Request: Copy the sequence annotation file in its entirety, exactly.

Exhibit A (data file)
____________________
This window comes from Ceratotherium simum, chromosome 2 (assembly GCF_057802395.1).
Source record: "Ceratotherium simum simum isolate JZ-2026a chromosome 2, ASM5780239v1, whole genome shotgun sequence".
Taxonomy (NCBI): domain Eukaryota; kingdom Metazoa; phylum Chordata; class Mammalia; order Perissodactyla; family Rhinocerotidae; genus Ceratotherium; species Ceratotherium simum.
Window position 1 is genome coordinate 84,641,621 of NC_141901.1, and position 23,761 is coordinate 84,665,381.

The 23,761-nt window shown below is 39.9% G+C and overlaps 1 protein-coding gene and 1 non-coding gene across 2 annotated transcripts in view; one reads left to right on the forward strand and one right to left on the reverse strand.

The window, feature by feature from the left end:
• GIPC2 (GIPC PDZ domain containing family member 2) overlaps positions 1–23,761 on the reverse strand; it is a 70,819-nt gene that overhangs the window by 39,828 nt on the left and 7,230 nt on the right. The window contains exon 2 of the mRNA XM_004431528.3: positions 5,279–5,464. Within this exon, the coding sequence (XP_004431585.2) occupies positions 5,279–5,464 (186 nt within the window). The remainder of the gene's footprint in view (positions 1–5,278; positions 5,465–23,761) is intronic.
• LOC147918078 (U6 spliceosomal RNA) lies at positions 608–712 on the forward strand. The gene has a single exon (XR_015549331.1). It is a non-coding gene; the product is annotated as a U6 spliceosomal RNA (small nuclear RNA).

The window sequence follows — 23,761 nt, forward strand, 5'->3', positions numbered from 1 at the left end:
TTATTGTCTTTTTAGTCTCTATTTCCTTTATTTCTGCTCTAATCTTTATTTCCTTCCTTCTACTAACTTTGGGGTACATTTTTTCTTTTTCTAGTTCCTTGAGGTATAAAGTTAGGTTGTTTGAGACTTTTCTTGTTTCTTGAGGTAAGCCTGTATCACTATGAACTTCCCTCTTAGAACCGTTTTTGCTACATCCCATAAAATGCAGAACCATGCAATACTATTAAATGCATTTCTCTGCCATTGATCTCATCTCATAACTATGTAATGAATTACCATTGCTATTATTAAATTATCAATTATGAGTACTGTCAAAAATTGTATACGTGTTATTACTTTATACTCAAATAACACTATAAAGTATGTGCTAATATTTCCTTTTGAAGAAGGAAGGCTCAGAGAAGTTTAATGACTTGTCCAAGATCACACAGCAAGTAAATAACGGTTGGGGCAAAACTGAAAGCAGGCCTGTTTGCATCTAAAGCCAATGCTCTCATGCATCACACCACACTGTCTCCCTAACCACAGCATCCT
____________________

This window comes from Ceratotherium simum, chromosome 2 (assembly GCF_057802395.1).
Source record: "Ceratotherium simum simum isolate JZ-2026a chromosome 2, ASM5780239v1, whole genome shotgun sequence".
Taxonomy (NCBI): domain Eukaryota; kingdom Metazoa; phylum Chordata; class Mammalia; order Perissodactyla; family Rhinocerotidae; genus Ceratotherium; species Ceratotherium simum.
Window position 1 is genome coordinate 84,641,621 of NC_141901.1, and position 23,761 is coordinate 84,665,381.

The 23,761-nt window shown below is 39.9% G+C and overlaps 1 protein-coding gene and 1 non-coding gene across 2 annotated transcripts in view; one reads left to right on the forward strand and one right to left on the reverse strand.

The window, feature by feature from the left end:
• GIPC2 (GIPC PDZ domain containing family member 2) overlaps positions 1–23,761 on the reverse strand; it is a 70,819-nt gene that overhangs the window by 39,828 nt on the left and 7,230 nt on the right. The window contains exon 2 of the mRNA XM_004431528.3: positions 5,279–5,464. Within this exon, the coding sequence (XP_004431585.2) occupies positions 5,279–5,464 (186 nt within the window). The remainder of the gene's footprint in view (positions 1–5,278; positions 5,465–23,761) is intronic.
• LOC147918078 (U6 spliceosomal RNA) lies at positions 608–712 on the forward strand. The gene has a single exon (XR_015549331.1). It is a non-coding gene; the product is annotated as a U6 spliceosomal RNA (small nuclear RNA).

The window sequence follows — 23,761 nt, forward strand, 5'->3', positions numbered from 1 at the left end:
TTATTGTCTTTTTAGTCTCTATTTCCTTTATTTCTGCTCTAATCTTTATTTCCTTCCTTCTACTAACTTTGGGGTACATTTTTTCTTTTTCTAGTTCCTTGAGGTATAAAGTTAGGTTGTTTGAGACTTTTCTTGTTTCTTGAGGTAAGCCTGTATCACTATGAACTTCCCTCTTAGAACCGTTTTTGCTACATCCCATAAAATGCAGAACCATGCAATACTATTAAATGCATTTCTCTGCCATTGATCTCATCTCATAACTATGTAATGAATTACCATTGCTATTATTAAATTATCAATTATGAGTACTGTCAAAAATTGTATACGTGTTATTACTTTATACTCAAATAACACTATAAAGTATGTGCTAATATTTCCTTTTGAAGAAGGAAGGCTCAGAGAAGTTTAATGACTTGTCCAAGATCACACAGCAAGTAAATAACGGTTGGGGCAAAACTGAAAGCAGGCCTGTTTGCATCTAAAGCCAATGCTCTCATGCATCACACCACACTGTCTCCCTAACCACAGCATCCT